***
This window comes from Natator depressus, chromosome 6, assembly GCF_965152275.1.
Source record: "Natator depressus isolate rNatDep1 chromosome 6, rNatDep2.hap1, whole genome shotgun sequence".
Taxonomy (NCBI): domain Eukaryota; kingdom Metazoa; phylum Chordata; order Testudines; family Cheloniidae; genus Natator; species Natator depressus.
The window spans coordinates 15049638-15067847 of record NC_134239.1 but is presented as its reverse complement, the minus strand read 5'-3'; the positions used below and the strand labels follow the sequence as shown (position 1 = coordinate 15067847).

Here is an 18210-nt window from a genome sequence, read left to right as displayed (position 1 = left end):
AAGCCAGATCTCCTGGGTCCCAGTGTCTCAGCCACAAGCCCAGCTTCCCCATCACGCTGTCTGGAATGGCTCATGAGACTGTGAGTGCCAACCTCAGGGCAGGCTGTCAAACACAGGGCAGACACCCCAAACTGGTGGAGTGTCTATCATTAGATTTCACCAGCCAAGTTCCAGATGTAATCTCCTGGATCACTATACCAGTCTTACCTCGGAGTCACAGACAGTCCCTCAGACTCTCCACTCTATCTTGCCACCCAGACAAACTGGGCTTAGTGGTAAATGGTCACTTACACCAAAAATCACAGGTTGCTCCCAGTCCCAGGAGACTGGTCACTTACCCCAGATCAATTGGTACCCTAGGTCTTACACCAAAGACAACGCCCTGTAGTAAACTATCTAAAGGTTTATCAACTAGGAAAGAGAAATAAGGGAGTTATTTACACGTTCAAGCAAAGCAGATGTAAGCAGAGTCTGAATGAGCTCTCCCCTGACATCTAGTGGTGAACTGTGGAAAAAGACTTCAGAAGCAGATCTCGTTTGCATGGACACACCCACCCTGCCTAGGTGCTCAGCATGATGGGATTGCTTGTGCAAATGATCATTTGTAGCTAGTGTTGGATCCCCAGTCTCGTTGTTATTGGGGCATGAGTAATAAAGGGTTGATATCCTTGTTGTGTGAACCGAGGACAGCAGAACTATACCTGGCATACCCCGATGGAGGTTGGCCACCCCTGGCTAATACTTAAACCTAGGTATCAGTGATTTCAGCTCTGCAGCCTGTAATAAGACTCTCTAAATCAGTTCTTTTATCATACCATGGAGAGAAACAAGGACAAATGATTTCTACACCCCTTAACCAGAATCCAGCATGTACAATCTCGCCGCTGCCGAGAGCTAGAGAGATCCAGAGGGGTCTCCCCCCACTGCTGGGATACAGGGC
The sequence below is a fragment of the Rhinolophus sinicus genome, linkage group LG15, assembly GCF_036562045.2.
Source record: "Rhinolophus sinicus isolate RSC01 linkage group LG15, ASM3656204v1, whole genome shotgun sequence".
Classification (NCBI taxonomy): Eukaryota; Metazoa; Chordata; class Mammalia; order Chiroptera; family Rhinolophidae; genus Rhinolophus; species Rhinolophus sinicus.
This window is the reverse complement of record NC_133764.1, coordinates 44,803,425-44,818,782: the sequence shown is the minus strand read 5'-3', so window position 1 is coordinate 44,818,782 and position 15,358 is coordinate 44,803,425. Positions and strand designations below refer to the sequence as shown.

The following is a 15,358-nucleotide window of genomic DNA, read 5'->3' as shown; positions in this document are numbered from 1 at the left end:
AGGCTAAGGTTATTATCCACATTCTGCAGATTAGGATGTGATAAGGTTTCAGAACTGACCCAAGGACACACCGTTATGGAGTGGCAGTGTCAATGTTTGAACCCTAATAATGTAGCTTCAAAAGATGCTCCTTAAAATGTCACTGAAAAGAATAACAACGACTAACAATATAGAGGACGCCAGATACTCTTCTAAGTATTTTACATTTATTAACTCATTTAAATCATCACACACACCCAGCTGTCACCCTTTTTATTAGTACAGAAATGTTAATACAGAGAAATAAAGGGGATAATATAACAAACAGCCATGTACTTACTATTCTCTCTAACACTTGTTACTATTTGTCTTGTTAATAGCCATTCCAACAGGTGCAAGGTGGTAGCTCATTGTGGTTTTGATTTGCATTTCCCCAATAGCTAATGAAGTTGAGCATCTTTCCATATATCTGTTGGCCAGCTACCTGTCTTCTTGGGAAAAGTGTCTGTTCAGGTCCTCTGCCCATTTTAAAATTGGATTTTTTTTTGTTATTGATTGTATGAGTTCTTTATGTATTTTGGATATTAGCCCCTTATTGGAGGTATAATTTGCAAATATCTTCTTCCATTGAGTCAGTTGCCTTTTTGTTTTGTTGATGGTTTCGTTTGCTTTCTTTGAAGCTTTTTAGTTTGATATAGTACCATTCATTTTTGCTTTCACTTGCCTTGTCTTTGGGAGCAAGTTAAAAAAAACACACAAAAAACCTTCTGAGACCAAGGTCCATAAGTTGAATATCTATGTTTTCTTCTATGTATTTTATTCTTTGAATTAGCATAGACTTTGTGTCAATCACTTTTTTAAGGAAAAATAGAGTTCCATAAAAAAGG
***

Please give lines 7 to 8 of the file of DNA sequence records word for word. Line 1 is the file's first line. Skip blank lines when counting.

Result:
The sequence below is a fragment of the Rhinolophus sinicus genome, linkage group LG15, assembly GCF_036562045.2.
Source record: "Rhinolophus sinicus isolate RSC01 linkage group LG15, ASM3656204v1, whole genome shotgun sequence".